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7 Futuristic Cars Worth Hoping To See On The Road, Or In The Air, Soon

By Aaron Crowe
Flying cars are the norm in science fiction movies. From Luke Skywalker’s Land Speeder that hovered just a foot or so off the ground, to the flying cars in “Blade Runner,” getting around traffic on the ground by going airborne is common in futuristic movies.
But such futuristic cars, and others that don’t perform such stunts as flying, are more than just dreams in films.
Manufacturers from Volkswagen to flying car maker Terrafugia have plans for such cars that go beyond the concept cars that carmakers throw before the public every year to showcase new, radical designs and technology that may or may not make it to the roadway some day.
Don’t expect every futuristic-looking car you see to be available for sale. Some may not go beyond the planning stage because they’re too expensive for consumers, don’t work after more testing, or don’t meet federal safety guidelines.
With our optimist’s glasses on, here are three futuristic cars to look forward to, followed by some that are closer to reality. We can’t say if the manufacturers are going to follow through with production, but it’s fun to at least see what they’re considering:

Volkswagen Hover Car: The company got 119,000 ideas for future VWs when it launched the “People’s Car Project” in China in 2011, leading it to unveil the Hover Car concept vehicle. Watch the video for a fun look at how this wheel-less pod that uses electromagnetic levitation to float just above the road looks in motion.
The hover car has a joystick instead of a steering wheel, auto-pilot function, voice commands and a safety sensor to avoid collisions. It doesn’t use gas and has zero emissions, using magnetic fields as power.
The company admits that its plans for producing the car are still being considered.

Terrafugia’s TF-X flying car: The American company Terrafugia is still developing another flying car called “Transition,” which has wings and takes off at an airport, but the TF-X takes off and lands like a helicopter with tilt-rotors.
Terrafugia says that a megawatt of power is needed to raise the car off the ground, when the rotors will shift forward. A 300 horsepower engine will power it up to 200 mph for an estimated 500 miles, carrying four passengers.
It will have an automatic pilot of sorts in flying mode to avoid collisions, fly in poor weather and automatically land it.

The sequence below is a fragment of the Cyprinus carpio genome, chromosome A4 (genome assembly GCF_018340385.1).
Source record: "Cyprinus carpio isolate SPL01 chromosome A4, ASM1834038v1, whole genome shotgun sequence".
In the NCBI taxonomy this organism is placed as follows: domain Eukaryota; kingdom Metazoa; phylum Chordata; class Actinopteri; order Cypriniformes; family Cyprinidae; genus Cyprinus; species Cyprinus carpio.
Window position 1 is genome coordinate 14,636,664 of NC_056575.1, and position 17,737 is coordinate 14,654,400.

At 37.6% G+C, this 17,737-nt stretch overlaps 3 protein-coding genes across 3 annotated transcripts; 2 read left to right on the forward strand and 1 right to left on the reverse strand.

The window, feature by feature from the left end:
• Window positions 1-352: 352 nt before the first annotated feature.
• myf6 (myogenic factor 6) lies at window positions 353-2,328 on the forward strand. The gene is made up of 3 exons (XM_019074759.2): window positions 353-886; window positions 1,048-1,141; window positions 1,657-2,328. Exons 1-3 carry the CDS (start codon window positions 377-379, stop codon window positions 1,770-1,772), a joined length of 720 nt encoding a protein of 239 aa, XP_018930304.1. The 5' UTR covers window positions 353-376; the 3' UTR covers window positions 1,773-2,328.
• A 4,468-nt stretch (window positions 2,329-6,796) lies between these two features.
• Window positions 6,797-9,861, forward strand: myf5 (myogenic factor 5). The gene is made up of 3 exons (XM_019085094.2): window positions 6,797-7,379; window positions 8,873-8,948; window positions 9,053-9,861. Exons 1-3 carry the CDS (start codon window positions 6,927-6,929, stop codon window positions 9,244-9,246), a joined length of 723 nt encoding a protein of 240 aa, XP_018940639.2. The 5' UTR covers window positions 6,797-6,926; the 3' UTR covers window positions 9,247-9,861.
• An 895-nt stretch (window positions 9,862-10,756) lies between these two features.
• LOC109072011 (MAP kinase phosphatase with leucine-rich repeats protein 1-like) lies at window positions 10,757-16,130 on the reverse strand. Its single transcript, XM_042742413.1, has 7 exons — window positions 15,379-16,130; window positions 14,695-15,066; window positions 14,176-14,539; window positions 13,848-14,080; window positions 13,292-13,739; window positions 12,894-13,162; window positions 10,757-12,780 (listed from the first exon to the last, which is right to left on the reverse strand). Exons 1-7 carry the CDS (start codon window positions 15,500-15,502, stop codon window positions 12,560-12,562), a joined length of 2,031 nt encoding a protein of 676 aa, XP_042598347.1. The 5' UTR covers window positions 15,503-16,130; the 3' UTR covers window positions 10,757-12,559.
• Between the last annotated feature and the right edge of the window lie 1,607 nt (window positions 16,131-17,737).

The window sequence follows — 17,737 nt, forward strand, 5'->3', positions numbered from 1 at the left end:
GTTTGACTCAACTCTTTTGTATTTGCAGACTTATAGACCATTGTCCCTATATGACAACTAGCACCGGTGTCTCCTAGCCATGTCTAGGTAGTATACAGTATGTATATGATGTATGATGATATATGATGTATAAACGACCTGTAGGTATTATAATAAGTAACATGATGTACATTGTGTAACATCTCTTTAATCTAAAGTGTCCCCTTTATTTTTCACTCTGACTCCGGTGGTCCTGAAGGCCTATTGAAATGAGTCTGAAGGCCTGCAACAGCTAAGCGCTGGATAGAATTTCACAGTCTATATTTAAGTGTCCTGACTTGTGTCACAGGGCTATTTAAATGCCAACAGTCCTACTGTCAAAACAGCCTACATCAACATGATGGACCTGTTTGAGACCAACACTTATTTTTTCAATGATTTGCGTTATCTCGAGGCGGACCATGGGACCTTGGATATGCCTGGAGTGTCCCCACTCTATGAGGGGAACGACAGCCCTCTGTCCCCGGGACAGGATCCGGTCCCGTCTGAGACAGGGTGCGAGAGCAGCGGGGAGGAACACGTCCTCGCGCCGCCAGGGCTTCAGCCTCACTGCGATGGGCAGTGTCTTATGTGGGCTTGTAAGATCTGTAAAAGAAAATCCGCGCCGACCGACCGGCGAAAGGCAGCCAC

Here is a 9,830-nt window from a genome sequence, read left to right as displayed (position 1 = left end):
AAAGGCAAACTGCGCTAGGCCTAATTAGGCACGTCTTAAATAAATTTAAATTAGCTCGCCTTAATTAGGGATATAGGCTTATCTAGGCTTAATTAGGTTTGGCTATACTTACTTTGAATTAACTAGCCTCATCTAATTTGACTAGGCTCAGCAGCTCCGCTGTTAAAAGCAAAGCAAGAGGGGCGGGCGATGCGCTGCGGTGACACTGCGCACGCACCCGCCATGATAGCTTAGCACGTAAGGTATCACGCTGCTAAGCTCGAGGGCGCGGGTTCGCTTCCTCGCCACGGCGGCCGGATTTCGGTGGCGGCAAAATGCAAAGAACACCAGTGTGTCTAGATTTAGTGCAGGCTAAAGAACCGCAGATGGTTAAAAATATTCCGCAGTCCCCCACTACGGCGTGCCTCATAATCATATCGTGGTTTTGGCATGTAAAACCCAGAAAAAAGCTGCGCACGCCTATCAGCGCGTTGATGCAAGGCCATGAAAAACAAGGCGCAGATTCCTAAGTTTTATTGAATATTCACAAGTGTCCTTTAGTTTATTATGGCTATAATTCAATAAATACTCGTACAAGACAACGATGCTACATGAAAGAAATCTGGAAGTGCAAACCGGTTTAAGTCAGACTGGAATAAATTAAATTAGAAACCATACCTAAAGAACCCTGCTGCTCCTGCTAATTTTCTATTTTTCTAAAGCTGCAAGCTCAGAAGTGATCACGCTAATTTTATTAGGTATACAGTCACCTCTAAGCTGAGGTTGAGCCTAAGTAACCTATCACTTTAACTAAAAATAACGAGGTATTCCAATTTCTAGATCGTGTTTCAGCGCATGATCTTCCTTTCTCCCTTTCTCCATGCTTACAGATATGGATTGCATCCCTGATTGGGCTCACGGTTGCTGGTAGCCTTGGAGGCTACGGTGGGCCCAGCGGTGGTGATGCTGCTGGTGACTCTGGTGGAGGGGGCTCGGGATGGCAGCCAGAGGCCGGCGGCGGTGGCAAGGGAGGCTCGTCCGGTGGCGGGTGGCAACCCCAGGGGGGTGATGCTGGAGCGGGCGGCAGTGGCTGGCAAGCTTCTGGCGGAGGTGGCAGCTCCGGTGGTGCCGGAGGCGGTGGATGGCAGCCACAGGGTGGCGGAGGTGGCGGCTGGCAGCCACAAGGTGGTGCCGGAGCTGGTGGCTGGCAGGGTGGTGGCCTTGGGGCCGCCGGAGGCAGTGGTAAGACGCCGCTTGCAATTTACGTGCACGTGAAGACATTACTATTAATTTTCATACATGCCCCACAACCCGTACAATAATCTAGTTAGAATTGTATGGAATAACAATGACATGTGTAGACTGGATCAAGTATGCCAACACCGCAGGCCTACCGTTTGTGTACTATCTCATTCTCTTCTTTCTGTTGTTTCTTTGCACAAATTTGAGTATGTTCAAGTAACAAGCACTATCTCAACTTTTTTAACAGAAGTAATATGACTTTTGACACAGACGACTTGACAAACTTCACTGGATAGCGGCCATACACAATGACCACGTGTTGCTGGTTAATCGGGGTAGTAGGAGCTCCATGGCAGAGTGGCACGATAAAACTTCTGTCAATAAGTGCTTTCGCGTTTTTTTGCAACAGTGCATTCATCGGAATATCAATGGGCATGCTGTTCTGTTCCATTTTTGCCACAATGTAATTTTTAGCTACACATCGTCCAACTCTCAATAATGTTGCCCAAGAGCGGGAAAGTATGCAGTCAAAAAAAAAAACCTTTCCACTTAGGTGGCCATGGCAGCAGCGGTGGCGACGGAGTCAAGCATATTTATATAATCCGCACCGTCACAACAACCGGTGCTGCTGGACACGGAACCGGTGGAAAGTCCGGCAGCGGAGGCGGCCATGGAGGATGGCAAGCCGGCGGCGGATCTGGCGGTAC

Don’t expect to see these in the air soon. Terrafugia expects development to last eight to 12 years, and to be at the high-end of the luxury car price at $500,000 or more.

Hover vehicles from Aerofex: The California company is working on aerial vehicles that would hover like the speeder bikes in “Return of the Jedi.” They would be as intuitive as riding a bike and could be used to patrol borders without first constructing roads, for example.
Aerofex says on its website that it is “flying a proof-of-concept craft developed as a test-bed of manned and unmanned technologies.” The company’s videos are pretty amazing.
Manned versions aren’t immediately planned, with unmanned drones set as a test platform: heavy-lift robotic machines that could work in agricultural fields, or deliver supplies to search-and-rescue teams in rough terrain.
Hovercars are fun to consider, but the reality of futuristic cars will likely be different, says Ed Hellwig, automotive editor at future car specialist at
“Although it’s fun to imagine a world full of hover cars that could glide effortlessly over crowded highways, the reality is much more practical,” Hellwig says.
“Cars of the future will likely focus on refining the elements of the cars we drive now, rather than completely revamp the entire experiences,” he says.
Hellwig offers three examples:

Volkswagen XL1: This soon-to-be-produced two-seater takes fuel mileage to the extreme, Hellwig says. It uses an ultra-exotic carbon fiber body to reduce weight and a diesel-electric hybrid drivetrain for power. The result is a road going car that can get upwards of 200 mpg.

Toyota i-Road: This two-seat vehicle is a cross between a car and a motorcycle. It combines a very small footprint with an electric drivetrain to create a vehicle that could fit in space that cars couldn’t.

Peugeot Onyx: This supercar concept not only has a hybrid drivetrain, it uses various recyclable materials in its construction, Hellwig says. The felt-lined cockpit is surrounded by a dashboard made from recycled newspaper. It was designed to show that even the most exotic sportscars can still be made environmentally conscious.
And lastly, we have a fun hover car that is being used in the real world by at least one driver: professional golfer Bubba Watson’s hover car. It’s probably the biggest golf car you’ve ever seen, but it travels light and can go across ponds and on greens.
Aaron Crowe is a journalist who covers the auto industry for

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